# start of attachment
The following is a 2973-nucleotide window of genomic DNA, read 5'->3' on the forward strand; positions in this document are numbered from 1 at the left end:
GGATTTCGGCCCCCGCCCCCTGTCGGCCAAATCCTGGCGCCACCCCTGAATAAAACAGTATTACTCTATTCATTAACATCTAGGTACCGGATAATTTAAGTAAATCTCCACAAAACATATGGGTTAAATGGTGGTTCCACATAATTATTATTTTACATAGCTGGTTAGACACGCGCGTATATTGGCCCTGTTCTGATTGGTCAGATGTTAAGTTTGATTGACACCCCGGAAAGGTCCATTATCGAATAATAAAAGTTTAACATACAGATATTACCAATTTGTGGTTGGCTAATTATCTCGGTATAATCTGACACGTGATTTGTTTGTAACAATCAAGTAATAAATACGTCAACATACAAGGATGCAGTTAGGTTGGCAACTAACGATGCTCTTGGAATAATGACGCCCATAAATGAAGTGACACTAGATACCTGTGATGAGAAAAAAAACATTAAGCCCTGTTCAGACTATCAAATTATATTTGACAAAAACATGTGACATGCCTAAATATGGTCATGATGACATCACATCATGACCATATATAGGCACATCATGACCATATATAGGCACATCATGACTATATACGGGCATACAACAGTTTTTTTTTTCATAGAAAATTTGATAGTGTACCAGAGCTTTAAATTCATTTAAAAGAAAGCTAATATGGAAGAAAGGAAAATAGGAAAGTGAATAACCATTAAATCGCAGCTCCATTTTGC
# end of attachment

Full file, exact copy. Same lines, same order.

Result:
The following is a 2973-nucleotide window of genomic DNA, read 5'->3' on the forward strand; positions in this document are numbered from 1 at the left end:
GGATTTCGGCCCCCGCCCCCTGTCGGCCAAATCCTGGCGCCACCCCTGAATAAAACAGTATTACTCTATTCATTAACATCTAGGTACCGGATAATTTAAGTAAATCTCCACAAAACATATGGGTTAAATGGTGGTTCCACATAATTATTATTTTACATAGCTGGTTAGACACGCGCGTATATTGGCCCTGTTCTGATTGGTCAGATGTTAAGTTTGATTGACACCCCGGAAAGGTCCATTATCGAATAATAAAAGTTTAACATACAGATATTACCAATTTGTGGTTGGCTAATTATCTCGGTATAATCTGACACGTGATTTGTTTGTAACAATCAAGTAATAAATACGTCAACATACAAGGATGCAGTTAGGTTGGCAACTAACGATGCTCTTGGAATAATGACGCCCATAAATGAAGTGACACTAGATACCTGTGATGAGAAAAAAAACATTAAGCCCTGTTCAGACTATCAAATTATATTTGACAAAAACATGTGACATGCCTAAATATGGTCATGATGACATCACATCATGACCATATATAGGCACATCATGACCATATATAGGCACATCATGACTATATACGGGCATACAACAGTTTTTTTTTTCATAGAAAATTTGATAGTGTACCAGAGCTTTAAATTCATTTAAAAGAAAGCTAATATGGAAGAAAGGAAAATAGGAAAGTGAATAACCATTAAATCGCAGCTCCATTTTGC